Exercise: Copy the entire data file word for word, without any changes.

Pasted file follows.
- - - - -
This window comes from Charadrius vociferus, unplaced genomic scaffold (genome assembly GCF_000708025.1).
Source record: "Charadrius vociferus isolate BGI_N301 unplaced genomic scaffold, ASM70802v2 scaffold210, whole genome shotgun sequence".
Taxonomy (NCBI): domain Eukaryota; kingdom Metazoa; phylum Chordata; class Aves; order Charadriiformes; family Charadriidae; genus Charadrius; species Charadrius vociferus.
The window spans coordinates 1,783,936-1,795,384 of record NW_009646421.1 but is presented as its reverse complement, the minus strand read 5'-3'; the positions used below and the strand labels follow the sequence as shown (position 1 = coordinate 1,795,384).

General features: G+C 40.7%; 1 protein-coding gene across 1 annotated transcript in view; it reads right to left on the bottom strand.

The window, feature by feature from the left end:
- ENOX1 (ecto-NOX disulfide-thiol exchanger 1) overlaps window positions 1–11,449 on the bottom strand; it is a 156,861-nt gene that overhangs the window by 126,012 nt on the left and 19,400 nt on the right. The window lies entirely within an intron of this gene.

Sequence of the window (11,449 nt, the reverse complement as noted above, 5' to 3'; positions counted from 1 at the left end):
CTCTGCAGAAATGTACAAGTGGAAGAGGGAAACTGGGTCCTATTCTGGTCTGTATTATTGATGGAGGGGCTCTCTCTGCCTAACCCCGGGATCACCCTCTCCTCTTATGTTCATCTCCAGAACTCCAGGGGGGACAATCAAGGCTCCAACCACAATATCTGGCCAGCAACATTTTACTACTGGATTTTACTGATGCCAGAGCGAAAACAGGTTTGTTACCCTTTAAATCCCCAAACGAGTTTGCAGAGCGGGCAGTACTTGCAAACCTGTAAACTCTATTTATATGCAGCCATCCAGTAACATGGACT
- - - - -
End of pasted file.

This window comes from Charadrius vociferus, unplaced genomic scaffold (genome assembly GCF_000708025.1).
Source record: "Charadrius vociferus isolate BGI_N301 unplaced genomic scaffold, ASM70802v2 scaffold210, whole genome shotgun sequence".
Taxonomy (NCBI): domain Eukaryota; kingdom Metazoa; phylum Chordata; class Aves; order Charadriiformes; family Charadriidae; genus Charadrius; species Charadrius vociferus.
The window spans coordinates 1,783,936-1,795,384 of record NW_009646421.1 but is presented as its reverse complement, the minus strand read 5'-3'; the positions used below and the strand labels follow the sequence as shown (position 1 = coordinate 1,795,384).

General features: G+C 40.7%; 1 protein-coding gene across 1 annotated transcript in view; it reads right to left on the bottom strand.

The window, feature by feature from the left end:
- ENOX1 (ecto-NOX disulfide-thiol exchanger 1) overlaps window positions 1–11,449 on the bottom strand; it is a 156,861-nt gene that overhangs the window by 126,012 nt on the left and 19,400 nt on the right. The window lies entirely within an intron of this gene.

Sequence of the window (11,449 nt, the reverse complement as noted above, 5' to 3'; positions counted from 1 at the left end):
CTCTGCAGAAATGTACAAGTGGAAGAGGGAAACTGGGTCCTATTCTGGTCTGTATTATTGATGGAGGGGCTCTCTCTGCCTAACCCCGGGATCACCCTCTCCTCTTATGTTCATCTCCAGAACTCCAGGGGGGACAATCAAGGCTCCAACCACAATATCTGGCCAGCAACATTTTACTACTGGATTTTACTGATGCCAGAGCGAAAACAGGTTTGTTACCCTTTAAATCCCCAAACGAGTTTGCAGAGCGGGCAGTACTTGCAAACCTGTAAACTCTATTTATATGCAGCCATCCAGTAACATGGACT